Search this site:             

Multilingual person from Canada

by Kiho Muroga
(Tokyo, Japan)

I want to tell you the story of a multilingual person who is my English teacher. My English teacher, Aarone, is from Canada. His grandmother is French, so he went to a French school when he was in elementary school and junior high school.

Therefore he can speak French fluently. In addition, before he came to Japan, he worked in Korea as an English teacher. He can also speak Korean. Of course, he is a Canadian, so he can speak English.

One day we talked about the pronunciation difference between English and French. I heard a lot of interesting stories about pronunciation from him.

In addition, we talked about Korean. In Korean, the word which means “Hello” is pronounced “Ann nyonn haseyo” (which is in Romaji). And the word which means “Good bye” is pronounced “Ann nyonn.” Therefore there is only one difference, “haseyo,” but the meaning is so contrastive. I asked him “What does 'haseyo' mean?” He said to me that “haseyo” means “do” in English, and “faire” in French.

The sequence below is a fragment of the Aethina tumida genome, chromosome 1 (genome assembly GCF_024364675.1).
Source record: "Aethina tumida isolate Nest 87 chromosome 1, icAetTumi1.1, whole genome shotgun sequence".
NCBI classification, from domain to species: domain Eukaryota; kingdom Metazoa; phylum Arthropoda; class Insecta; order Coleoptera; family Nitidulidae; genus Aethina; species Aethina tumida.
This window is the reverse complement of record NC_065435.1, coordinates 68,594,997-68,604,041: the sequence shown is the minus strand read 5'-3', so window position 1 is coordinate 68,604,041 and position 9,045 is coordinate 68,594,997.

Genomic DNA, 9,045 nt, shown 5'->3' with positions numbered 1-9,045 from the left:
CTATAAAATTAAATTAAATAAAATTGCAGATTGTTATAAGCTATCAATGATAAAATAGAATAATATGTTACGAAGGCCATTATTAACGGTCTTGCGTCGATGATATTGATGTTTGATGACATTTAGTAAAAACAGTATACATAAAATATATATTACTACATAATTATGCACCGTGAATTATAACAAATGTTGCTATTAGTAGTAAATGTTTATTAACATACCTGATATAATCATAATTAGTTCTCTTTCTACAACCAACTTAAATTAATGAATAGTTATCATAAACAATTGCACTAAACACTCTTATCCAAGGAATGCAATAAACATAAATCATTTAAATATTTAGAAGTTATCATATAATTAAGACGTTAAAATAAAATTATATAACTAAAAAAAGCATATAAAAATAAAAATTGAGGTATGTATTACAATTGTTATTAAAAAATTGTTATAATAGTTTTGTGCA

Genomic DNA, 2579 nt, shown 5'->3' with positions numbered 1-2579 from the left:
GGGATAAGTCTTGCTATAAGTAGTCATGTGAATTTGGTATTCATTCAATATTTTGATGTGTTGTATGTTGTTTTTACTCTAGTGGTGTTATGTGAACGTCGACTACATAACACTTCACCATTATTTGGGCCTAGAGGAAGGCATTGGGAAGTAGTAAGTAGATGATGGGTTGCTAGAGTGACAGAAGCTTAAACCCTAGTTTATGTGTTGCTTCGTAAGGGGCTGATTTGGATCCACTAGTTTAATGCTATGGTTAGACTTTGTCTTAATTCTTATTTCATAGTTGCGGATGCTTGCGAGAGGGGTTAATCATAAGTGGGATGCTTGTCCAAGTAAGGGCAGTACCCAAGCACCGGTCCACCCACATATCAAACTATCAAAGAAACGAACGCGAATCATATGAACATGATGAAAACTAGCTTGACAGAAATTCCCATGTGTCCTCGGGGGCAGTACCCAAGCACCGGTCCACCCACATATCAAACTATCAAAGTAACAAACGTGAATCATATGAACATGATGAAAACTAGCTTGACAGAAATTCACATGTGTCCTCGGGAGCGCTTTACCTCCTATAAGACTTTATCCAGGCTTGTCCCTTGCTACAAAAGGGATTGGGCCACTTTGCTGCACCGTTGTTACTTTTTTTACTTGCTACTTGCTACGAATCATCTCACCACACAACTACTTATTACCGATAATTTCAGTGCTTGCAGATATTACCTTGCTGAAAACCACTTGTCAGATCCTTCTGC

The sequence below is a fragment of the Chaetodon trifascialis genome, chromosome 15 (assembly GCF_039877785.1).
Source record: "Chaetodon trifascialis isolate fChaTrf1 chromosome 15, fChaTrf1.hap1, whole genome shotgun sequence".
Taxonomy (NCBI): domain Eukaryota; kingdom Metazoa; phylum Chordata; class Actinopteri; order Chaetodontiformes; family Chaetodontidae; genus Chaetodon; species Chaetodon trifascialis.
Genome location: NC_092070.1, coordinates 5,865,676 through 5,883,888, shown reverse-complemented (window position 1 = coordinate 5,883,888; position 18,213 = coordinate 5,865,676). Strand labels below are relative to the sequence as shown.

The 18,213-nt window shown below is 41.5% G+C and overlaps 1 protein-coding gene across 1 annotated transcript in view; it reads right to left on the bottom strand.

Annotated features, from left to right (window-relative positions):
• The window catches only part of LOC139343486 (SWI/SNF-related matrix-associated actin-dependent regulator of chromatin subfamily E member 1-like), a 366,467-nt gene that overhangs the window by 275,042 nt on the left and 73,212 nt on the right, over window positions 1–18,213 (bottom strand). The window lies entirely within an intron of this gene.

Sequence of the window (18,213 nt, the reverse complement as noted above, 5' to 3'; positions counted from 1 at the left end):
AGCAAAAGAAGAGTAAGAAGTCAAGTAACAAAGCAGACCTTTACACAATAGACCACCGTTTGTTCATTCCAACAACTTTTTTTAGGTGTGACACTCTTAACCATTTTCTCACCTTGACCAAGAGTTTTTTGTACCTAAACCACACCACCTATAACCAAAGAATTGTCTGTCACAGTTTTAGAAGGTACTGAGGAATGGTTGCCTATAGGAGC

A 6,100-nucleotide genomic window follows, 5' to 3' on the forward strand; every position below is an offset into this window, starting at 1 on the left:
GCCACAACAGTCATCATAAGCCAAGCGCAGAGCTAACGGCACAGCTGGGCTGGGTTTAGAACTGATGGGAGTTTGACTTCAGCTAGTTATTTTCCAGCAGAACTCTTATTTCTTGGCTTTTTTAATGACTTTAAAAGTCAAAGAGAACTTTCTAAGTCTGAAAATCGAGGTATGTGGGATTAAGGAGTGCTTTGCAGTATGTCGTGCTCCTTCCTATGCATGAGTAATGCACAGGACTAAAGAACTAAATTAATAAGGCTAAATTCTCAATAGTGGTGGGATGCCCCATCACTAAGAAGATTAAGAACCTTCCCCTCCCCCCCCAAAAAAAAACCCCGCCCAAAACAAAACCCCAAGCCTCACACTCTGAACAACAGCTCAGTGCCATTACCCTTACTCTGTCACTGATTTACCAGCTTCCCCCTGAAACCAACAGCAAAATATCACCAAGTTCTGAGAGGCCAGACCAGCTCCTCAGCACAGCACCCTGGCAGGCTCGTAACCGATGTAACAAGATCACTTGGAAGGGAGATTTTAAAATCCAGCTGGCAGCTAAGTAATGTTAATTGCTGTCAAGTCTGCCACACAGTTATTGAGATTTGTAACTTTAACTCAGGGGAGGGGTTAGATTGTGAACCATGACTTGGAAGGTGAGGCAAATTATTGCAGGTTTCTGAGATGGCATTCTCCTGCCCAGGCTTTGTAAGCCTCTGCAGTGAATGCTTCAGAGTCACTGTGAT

I thought he was a great person because he can use many languages. I respect him. I was so curious about what is the same thing and different thing in English, French, Korean, and Japanese. I was really happy to hear these stories.

Finally, I decided to study hard and know many things about language. I will do my best!

I will take a French test this November, so I will soon study hard for this examination.

Join in and write your own page! It's easy to do. How? Simply click here to return to What Japanese University Students Think About Canada.

Tokyo Weather/Sky
Click for Tokyo, Japan Forecast
Click for Tokyo, Japan Forecast

Let's connect!!

Gary J. Wolff

View Gary J. Wolff's profile on LinkedIn

My pics:

My videos: YouTube logo